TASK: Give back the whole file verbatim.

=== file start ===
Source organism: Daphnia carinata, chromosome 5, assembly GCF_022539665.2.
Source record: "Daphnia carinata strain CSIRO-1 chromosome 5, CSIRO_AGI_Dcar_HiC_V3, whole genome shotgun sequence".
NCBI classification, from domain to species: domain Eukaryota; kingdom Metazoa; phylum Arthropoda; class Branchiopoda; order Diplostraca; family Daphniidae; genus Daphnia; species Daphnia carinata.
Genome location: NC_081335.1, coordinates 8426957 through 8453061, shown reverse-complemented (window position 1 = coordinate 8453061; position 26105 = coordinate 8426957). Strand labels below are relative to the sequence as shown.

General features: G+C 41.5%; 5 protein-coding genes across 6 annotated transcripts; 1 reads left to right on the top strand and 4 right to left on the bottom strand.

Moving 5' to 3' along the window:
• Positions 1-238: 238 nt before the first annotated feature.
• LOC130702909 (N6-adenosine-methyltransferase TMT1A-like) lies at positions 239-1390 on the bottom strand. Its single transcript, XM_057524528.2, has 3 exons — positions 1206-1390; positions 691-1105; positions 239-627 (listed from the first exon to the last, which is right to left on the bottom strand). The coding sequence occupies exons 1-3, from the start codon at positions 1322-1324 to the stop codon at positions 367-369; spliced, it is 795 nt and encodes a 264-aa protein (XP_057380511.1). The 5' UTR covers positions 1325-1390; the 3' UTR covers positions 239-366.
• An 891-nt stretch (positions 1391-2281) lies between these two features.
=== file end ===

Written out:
Source organism: Daphnia carinata, chromosome 5, assembly GCF_022539665.2.
Source record: "Daphnia carinata strain CSIRO-1 chromosome 5, CSIRO_AGI_Dcar_HiC_V3, whole genome shotgun sequence".
NCBI classification, from domain to species: domain Eukaryota; kingdom Metazoa; phylum Arthropoda; class Branchiopoda; order Diplostraca; family Daphniidae; genus Daphnia; species Daphnia carinata.
Genome location: NC_081335.1, coordinates 8426957 through 8453061, shown reverse-complemented (window position 1 = coordinate 8453061; position 26105 = coordinate 8426957). Strand labels below are relative to the sequence as shown.

General features: G+C 41.5%; 5 protein-coding genes across 6 annotated transcripts; 1 reads left to right on the top strand and 4 right to left on the bottom strand.

Moving 5' to 3' along the window:
• Positions 1-238: 238 nt before the first annotated feature.
• LOC130702909 (N6-adenosine-methyltransferase TMT1A-like) lies at positions 239-1390 on the bottom strand. Its single transcript, XM_057524528.2, has 3 exons — positions 1206-1390; positions 691-1105; positions 239-627 (listed from the first exon to the last, which is right to left on the bottom strand). The coding sequence occupies exons 1-3, from the start codon at positions 1322-1324 to the stop codon at positions 367-369; spliced, it is 795 nt and encodes a 264-aa protein (XP_057380511.1). The 5' UTR covers positions 1325-1390; the 3' UTR covers positions 239-366.
• An 891-nt stretch (positions 1391-2281) lies between these two features.